By 1966 it appeared to be all over for The Grand. The crumbling old building faced demolition shortly after the last screening of “The Sound Of Music” in 1965. The auditorium was considered unsafe for occupancy and beyond reclamation. The two parcels just north of the Grand, running up the hill towards Spring Street, had already been leveled for parking lots that could serve the growing courts system, and The Grand seemed a logical target for creating one more.
Nationally, the idea that cavernous old theatres might be worth saving hadn’t been born yet. Theatres took up a lot of room, real estate squandered for who-knew-what anymore. Priceless rococo palaces went under the bulldozer. But Macon was one of the very first cities to say no to this madness. On Sunday, April 9, 1967, they formed the Macon Arts Council, which would be the master entity and driving force for saving The Grand.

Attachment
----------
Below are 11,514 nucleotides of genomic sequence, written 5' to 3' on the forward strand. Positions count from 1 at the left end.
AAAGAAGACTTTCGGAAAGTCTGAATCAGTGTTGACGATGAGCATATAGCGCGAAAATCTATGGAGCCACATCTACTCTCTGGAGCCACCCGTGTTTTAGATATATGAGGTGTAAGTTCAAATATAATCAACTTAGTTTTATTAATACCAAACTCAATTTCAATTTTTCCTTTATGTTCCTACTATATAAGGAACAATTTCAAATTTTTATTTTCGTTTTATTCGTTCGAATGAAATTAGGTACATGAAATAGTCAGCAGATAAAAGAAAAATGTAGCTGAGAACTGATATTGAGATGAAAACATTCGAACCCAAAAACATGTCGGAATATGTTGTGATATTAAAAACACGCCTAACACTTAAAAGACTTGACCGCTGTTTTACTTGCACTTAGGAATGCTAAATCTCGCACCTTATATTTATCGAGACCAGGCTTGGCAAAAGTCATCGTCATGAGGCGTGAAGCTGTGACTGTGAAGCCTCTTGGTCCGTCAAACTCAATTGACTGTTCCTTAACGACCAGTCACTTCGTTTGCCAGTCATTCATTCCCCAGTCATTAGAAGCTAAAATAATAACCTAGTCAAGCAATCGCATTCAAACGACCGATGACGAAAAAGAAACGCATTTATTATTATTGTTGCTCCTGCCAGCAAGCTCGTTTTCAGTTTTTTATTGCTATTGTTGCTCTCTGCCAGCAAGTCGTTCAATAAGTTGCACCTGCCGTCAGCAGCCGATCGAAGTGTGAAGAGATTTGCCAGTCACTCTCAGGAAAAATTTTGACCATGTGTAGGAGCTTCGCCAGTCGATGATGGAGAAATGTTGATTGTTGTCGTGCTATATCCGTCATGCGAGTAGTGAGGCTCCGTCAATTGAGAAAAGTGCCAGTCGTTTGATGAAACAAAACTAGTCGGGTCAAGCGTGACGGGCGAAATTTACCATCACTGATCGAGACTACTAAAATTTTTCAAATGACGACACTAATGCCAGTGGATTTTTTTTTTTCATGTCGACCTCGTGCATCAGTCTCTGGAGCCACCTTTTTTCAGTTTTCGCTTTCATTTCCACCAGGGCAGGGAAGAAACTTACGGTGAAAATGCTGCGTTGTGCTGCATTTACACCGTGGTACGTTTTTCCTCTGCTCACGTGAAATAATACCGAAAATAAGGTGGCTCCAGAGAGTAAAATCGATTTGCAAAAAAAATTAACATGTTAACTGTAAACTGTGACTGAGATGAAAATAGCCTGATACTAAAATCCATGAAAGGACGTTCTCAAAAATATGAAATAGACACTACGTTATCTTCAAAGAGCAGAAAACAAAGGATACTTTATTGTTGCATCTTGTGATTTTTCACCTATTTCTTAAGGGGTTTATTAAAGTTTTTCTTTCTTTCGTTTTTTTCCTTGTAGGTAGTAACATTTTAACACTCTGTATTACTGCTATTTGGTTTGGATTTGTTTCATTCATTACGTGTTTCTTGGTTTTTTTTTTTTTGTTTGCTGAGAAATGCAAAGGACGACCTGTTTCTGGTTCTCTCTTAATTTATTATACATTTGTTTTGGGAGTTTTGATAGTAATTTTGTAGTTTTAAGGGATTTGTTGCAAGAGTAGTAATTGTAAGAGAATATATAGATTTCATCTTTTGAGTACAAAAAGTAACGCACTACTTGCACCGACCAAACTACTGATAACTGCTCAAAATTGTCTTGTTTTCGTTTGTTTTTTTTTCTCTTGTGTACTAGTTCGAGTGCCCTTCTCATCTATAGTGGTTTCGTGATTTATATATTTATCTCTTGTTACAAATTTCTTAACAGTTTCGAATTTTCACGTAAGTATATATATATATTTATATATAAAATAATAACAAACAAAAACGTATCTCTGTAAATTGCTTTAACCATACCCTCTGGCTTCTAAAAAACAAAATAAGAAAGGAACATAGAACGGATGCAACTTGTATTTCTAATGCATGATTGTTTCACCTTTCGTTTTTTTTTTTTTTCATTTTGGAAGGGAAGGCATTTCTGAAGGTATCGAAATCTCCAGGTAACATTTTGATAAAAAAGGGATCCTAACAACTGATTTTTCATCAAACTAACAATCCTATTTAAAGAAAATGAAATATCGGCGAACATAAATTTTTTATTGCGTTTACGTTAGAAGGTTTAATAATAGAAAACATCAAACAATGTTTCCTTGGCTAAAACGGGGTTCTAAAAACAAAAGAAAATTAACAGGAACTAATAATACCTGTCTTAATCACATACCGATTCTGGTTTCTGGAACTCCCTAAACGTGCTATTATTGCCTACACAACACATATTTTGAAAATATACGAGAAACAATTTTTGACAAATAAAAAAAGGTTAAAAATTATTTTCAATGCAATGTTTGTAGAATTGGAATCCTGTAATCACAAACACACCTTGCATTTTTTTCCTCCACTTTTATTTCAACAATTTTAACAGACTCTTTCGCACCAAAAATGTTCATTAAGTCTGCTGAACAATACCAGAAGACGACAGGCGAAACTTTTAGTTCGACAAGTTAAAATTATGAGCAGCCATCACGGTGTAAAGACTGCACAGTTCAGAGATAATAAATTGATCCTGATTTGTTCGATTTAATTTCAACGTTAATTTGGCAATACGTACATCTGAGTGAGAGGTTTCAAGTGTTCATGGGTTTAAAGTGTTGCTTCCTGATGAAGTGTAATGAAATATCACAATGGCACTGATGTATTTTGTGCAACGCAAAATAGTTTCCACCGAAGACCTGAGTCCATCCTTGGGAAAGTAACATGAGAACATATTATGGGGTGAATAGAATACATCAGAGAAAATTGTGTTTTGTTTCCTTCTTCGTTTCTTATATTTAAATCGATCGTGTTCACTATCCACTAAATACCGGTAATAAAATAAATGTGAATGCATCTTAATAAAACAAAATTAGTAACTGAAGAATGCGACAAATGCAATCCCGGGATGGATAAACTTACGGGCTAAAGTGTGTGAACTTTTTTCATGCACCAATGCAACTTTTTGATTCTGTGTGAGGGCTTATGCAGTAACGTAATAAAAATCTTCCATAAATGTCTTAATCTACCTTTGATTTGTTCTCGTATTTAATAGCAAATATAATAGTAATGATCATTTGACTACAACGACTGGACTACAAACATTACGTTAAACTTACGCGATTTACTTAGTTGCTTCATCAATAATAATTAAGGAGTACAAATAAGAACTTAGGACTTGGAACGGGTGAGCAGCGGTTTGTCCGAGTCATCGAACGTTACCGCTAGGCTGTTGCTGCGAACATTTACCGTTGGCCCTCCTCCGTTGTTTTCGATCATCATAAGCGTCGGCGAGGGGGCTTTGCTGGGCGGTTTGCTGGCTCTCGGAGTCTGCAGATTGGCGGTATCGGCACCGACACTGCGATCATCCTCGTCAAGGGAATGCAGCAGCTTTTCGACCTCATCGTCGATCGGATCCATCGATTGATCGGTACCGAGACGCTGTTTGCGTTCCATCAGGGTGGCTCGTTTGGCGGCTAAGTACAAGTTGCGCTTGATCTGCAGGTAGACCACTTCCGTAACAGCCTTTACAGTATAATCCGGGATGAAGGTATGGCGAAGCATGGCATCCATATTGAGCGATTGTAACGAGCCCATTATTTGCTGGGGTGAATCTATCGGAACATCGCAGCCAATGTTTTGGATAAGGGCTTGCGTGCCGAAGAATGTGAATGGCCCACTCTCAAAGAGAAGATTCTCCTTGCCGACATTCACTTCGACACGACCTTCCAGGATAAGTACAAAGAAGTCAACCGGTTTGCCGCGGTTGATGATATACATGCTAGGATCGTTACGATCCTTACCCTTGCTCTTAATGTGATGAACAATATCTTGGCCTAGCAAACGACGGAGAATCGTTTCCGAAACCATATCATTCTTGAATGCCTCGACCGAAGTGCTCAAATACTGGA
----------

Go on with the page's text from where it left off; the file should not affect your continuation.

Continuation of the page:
Many decades later, the Macon Arts Council would evolve into the present Macon Arts Alliance, but in its embryotic form it was purely about making the saving of The Grand into Macon society’s cause célèbre. With Mr. Val Sheridan as its unstoppable ombudsman, the Arts Council set about reversing the considerable inertia that had surrounded the moldering old building, whose long litany of problems seemed simply too overwhelming: repairing the roof, restoring the air conditioning and heating, replacing the rotten seating, rebuilding the decorative plaster, upgrading the ancient electrical and plumbing. And that was just the basic list. But it was all doable.